A remote possibility? How to make contact centres smarter, happier and greener

Providing solutions during a crisis

The current crisis caused by the novel coronavirus COVID-19 is posing a huge challenge to many businesses. For us in the contact center software sector, the biggest task is facilitating remote working. If the contact center has hundreds or even thousands of agents across one or more countries, you can see why it’s quite a task to equip agents to work at home.

But it’s now essential. Aside from helping businesses with the current situation, a remote contact center solution offers some game-changing benefits in the long term. So, let’s look at some of those benefits and the reasons why a flexible workforce strategy should be at the top of every contact center’s agenda.


Setting up a remote workforce is a smart choice for many organizations. The flexibility it brings will be transformative not only for your operations but also your culture and your people. Give your agents the technology to support telecommuting because remote working is about more than working from home, it’s about making work smarter and better for everyone. It’s about co-value creation and being able to leverage the option whenever and wherever environmental and global impacts require it.

One of the key advantages that’s easy to spot when considering how to plan for a remote workforce is a significant reduction in operational cost. Office footprints can scale back and accordingly, expenditure on on-site facilities can shrink.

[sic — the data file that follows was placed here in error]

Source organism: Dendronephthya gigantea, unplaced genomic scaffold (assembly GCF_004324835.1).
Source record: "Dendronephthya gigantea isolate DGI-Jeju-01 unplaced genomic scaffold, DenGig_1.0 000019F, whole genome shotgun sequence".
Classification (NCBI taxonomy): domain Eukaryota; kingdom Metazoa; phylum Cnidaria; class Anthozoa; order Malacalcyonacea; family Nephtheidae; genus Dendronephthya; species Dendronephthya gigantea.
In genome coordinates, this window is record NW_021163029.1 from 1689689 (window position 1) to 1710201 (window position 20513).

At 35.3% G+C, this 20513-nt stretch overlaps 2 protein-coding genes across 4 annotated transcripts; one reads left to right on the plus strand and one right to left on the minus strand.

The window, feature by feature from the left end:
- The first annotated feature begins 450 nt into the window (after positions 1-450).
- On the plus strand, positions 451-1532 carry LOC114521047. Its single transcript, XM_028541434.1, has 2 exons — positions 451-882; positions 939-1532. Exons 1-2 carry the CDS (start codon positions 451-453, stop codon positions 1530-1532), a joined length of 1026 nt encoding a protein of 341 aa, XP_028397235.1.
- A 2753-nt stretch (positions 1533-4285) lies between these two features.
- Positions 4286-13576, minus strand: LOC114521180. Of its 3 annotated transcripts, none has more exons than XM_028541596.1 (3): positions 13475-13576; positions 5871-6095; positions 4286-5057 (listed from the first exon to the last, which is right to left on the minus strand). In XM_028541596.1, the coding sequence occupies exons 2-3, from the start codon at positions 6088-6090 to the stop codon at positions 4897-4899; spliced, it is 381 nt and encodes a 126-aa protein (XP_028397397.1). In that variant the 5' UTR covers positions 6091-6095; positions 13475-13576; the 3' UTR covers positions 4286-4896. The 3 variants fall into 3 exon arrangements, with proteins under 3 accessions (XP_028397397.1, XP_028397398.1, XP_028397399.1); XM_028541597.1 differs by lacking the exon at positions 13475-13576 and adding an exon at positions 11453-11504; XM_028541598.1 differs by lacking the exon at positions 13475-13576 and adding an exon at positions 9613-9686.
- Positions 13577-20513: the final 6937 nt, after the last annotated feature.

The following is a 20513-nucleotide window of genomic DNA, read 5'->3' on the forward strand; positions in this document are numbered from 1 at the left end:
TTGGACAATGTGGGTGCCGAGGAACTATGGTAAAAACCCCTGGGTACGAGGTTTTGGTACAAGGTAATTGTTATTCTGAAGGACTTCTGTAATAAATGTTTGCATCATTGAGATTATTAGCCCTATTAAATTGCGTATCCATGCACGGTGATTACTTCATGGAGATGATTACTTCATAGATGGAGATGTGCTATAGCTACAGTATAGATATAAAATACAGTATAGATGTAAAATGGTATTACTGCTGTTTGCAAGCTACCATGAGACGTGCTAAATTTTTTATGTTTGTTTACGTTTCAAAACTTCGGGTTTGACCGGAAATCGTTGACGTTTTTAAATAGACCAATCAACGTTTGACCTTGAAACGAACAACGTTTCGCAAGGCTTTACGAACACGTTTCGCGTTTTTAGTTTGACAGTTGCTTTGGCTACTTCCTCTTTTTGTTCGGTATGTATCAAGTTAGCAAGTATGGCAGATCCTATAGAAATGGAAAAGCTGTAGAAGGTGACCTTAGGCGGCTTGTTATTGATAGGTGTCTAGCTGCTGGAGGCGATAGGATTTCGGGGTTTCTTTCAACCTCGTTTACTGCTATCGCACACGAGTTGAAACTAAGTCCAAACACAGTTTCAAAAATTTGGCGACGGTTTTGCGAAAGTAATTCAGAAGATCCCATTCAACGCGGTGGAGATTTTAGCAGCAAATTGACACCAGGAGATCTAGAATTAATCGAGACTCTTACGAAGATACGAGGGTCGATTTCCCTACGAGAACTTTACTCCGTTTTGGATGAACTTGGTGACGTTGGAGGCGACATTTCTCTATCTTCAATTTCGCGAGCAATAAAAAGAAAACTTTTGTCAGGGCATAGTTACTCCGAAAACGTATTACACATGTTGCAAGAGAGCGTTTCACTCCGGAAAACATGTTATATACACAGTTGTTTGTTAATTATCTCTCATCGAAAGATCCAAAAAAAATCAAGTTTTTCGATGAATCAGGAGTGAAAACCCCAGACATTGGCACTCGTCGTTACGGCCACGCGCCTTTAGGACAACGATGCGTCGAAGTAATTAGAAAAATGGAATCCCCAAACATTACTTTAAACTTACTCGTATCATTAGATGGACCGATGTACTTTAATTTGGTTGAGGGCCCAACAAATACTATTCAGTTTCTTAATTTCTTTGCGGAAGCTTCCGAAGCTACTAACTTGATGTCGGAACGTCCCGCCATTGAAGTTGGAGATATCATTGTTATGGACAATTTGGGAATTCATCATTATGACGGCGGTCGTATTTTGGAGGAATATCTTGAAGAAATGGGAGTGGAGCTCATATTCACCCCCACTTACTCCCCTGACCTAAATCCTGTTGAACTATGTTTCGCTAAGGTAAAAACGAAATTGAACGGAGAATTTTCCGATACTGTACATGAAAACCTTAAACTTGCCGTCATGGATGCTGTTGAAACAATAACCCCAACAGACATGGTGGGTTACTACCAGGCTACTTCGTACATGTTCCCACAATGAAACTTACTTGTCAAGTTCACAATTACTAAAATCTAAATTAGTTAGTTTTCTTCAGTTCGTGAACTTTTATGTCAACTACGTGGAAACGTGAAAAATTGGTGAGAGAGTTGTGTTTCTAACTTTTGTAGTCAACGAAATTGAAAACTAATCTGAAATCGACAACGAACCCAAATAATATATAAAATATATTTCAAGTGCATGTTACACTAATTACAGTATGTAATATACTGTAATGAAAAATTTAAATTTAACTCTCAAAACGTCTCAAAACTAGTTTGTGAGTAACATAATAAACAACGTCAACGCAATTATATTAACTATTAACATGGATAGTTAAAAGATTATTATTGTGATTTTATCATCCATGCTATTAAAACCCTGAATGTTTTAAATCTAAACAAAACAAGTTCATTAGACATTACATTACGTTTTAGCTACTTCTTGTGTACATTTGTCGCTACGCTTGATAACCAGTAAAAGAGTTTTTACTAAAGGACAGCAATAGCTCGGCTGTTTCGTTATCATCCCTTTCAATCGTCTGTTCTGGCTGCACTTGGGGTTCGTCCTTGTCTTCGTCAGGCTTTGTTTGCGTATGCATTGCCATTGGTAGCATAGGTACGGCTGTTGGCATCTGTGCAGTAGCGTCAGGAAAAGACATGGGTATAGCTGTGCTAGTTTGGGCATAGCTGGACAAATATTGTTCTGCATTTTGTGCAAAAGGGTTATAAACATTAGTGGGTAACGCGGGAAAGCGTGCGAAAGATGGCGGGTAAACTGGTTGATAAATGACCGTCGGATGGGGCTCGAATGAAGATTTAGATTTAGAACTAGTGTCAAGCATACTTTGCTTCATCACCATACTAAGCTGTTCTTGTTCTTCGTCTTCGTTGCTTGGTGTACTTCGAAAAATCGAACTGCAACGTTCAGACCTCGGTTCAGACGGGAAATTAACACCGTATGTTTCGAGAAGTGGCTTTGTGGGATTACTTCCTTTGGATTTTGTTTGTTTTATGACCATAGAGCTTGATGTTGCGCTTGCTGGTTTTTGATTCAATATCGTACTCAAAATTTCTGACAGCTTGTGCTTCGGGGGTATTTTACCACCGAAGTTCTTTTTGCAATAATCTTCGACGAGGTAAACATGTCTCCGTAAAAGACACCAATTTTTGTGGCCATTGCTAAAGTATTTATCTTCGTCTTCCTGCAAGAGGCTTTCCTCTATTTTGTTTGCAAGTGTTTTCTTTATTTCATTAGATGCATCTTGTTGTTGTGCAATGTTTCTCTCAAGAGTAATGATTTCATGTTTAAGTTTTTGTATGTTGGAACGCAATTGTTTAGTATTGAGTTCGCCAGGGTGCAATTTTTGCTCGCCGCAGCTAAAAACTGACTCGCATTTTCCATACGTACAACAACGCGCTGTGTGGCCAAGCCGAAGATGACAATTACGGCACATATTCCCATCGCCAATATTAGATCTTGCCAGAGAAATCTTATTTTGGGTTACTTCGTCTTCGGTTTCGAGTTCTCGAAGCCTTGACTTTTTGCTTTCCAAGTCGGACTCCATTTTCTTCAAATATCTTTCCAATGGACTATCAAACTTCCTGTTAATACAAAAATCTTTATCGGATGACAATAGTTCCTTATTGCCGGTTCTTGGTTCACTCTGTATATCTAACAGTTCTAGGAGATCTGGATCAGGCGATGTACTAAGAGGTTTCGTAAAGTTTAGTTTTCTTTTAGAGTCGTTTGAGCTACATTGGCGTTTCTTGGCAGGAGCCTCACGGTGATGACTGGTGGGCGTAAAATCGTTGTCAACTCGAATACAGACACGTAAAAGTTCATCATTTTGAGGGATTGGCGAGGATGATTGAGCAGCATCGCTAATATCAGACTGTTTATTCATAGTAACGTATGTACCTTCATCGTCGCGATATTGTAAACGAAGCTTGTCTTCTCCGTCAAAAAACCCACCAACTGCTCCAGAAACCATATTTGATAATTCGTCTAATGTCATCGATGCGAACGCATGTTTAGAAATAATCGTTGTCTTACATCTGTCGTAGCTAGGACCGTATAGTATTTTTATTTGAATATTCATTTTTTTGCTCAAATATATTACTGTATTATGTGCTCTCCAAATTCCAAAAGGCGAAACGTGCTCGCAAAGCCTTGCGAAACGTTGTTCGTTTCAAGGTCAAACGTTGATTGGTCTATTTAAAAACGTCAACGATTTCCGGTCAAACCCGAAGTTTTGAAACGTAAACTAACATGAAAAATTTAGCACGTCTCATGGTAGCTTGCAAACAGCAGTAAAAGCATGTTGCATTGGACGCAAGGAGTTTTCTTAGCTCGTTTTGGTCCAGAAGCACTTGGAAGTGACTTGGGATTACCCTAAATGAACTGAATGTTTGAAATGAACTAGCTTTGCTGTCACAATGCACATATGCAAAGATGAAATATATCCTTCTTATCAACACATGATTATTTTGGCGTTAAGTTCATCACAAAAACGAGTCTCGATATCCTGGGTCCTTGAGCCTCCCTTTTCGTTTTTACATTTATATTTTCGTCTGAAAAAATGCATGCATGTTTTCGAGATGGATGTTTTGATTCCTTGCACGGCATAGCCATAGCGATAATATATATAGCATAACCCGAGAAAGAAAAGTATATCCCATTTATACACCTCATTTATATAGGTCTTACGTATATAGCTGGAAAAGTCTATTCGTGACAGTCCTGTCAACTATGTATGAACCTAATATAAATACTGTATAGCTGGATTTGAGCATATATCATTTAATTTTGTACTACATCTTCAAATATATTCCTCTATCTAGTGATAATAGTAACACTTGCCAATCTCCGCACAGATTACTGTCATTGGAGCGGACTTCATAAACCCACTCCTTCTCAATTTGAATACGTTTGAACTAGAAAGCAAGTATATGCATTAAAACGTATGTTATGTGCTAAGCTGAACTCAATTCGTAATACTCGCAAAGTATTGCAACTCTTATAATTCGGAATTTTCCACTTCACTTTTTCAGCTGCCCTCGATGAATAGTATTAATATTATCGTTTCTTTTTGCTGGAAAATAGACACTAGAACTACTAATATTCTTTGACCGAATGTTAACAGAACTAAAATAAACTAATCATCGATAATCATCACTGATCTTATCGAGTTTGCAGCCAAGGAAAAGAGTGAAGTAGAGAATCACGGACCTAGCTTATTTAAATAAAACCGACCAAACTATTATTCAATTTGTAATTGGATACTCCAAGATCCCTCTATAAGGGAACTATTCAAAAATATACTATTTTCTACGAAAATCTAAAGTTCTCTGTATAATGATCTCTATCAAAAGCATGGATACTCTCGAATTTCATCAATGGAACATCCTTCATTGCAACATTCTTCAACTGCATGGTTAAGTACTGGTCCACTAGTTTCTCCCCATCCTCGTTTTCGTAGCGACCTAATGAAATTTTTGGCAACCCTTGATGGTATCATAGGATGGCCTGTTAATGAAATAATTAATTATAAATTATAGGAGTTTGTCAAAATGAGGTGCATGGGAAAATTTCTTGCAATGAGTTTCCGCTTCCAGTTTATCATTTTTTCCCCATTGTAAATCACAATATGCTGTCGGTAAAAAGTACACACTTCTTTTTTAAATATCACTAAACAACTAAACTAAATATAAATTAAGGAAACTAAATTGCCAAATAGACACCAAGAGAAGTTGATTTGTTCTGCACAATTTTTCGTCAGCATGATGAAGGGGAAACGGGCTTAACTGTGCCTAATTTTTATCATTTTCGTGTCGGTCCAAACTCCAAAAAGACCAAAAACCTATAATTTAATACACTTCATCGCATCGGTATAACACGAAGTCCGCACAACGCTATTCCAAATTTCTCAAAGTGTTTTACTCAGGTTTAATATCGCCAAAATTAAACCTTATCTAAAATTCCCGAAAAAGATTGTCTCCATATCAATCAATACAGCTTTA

So how can it help you be smarter about talent? Flexible work policies empower agents to work only where and when they are most productive. Telecommuting may be a nice-to-have for many people, but is essential for those who can’t work on-site. The way to reach that wealth of talent beyond your catchment area is to harness the power of remote agent technology.


Research supports the widely held view that working from home contributes to greater feelings of wellbeing and boosts performance. One study with useful implications for contact centers, published in the Journal of Business and Psychology, found that working from home helps improve performance generally, but also surprisingly “when social support from co-workers or managers was low, suggesting perhaps that distance buffers employees from the downsides of unsupportive relationships at work” (Golden et al, 2018). Other advantages that remote working can give to agents are greater job control, less intrusive monitoring, and increased status arising from mobile agents having higher levels of digital literacy, accountability and autonomy.


Mobile working can support your organization’s low-carbon strategy through the environmental benefits that telecommuting brings. The city of San Antonio, Texas, has asked businesses to authorize more flexible work schedules in a bid to reduce ozone damage in the city (The Ecologist). In The Lancet, researchers highlighted telecommuting as a key element in reducing the ecological footprint of Ottawa and improving its people’s health (The Lancet). But perhaps the most relevant example for the call center industry is the Philippines, “a country where hundreds of thousands of Filipinos work primarily from their homes employed in the Business Process Outsourcing sector as call center agents” which has introduced the Telecommuting Act (Republic Act 11165) for knowledge workers, enabling them to earn a living while saving environmental resources (The Ecologist).

The future contact centre

So there you have it, a smarter, happier, greener business enabled by innovative technology. Yes, this is nothing new in many businesses, but for the contact center, working from home will be revolutionary.

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